One of the US Park Police officers in charge occasionally sidled up to the barricade to banter with protestors. He cited the civil disobedience performed at the park by women in the Code Pink march on March 8 as one of the reasons for the heavy police presence. "Everything looks peaceful," he observed, "and then someone comes along and performs civil disobedience." One justice-minded protestor with a flair for the dramatic seized on the visual contrast between peaceful marchers and the cops’ storm-trooper attire. He set up shop next to me and handed out printouts, intoning: "This is what a police state looks like."
Something about this guy captured the prevailing mix of anger and resignation among the crowds. But really, now, This is what (fill in the blank) looks like is one of those exhausted protest mantras that should be put out to pasture, right along with "No Blood for Oil." Faced with the prospect of an almost certain US-led attack, the antiwar movement seemed tired and bereft of ideas on Saturday.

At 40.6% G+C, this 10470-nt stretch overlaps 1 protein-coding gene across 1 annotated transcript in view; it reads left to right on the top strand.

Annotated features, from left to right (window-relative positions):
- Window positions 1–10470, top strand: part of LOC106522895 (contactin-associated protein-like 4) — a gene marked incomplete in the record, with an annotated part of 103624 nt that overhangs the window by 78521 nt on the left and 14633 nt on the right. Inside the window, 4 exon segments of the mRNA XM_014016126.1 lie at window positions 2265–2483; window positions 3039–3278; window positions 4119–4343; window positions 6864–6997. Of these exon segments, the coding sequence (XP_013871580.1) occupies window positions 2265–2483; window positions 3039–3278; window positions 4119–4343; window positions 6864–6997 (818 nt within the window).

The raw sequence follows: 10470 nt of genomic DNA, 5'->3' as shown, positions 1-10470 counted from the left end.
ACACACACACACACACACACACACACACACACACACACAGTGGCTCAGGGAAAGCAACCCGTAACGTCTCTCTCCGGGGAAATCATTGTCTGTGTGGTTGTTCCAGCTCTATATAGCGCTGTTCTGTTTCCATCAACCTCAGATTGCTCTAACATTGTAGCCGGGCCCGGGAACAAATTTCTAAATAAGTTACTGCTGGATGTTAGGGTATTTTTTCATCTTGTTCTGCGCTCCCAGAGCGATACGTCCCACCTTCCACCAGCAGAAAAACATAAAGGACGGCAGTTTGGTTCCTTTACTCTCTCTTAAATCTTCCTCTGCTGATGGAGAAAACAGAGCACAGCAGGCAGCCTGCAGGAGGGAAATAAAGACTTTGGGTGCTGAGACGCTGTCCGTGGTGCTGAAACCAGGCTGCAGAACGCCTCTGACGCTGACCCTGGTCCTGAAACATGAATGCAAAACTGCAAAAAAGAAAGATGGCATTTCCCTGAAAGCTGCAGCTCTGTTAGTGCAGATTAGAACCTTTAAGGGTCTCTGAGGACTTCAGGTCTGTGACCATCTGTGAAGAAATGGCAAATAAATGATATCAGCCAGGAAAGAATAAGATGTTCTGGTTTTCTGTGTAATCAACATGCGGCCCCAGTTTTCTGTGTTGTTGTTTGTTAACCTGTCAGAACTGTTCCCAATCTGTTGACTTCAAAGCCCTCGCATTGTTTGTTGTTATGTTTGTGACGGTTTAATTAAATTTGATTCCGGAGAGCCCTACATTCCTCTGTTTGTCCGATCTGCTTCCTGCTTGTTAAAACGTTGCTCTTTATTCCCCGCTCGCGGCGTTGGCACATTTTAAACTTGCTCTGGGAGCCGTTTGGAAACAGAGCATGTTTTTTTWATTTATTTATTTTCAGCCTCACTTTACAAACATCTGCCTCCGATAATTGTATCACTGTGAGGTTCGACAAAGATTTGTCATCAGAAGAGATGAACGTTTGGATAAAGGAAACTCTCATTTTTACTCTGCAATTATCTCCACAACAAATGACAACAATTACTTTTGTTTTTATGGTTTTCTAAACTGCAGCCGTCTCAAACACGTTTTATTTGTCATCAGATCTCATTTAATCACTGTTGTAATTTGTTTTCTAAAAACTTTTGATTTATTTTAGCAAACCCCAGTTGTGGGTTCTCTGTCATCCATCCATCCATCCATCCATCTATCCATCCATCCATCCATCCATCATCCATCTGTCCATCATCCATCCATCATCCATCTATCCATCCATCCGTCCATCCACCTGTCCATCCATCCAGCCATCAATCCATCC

Almost 100,000 people ventured into bitter cold to march in January because there was hope. Hope in the United Nations. Hope in the power of protest. Two months ago, I saw dozens of buses, bearing activists of all ages from all over the Atlantic seaboard and New England. There was a sense that a strong demonstration could sway world opinion and stiffen the spines of Bush’s congressional opponents.
Half that number came out to march on Saturday — and the crowd was much less broad in its politics. The radical-socialist organizers of the protest — International ANSWER (Act Now to Stop War and End Racism) — were quick to point out that the "emergency" nature of the protest dampened turnout, and that's true. The organizers deserve credit for getting the demonstration together nonetheless; International ANSWER was more organized than ever on Saturday. On the grounds of the Washington Monument before the march, an air of festive activist consumerism held sway. International ANSWER sold T-shirts and passed out tons of printed signs and flyers. Strings of bumper-sticker and button vendors and book stalls did a brisk business. Protesters also had to run a gauntlet of gray trash barrels, standing alongside International ANSWER workers stumping for donations.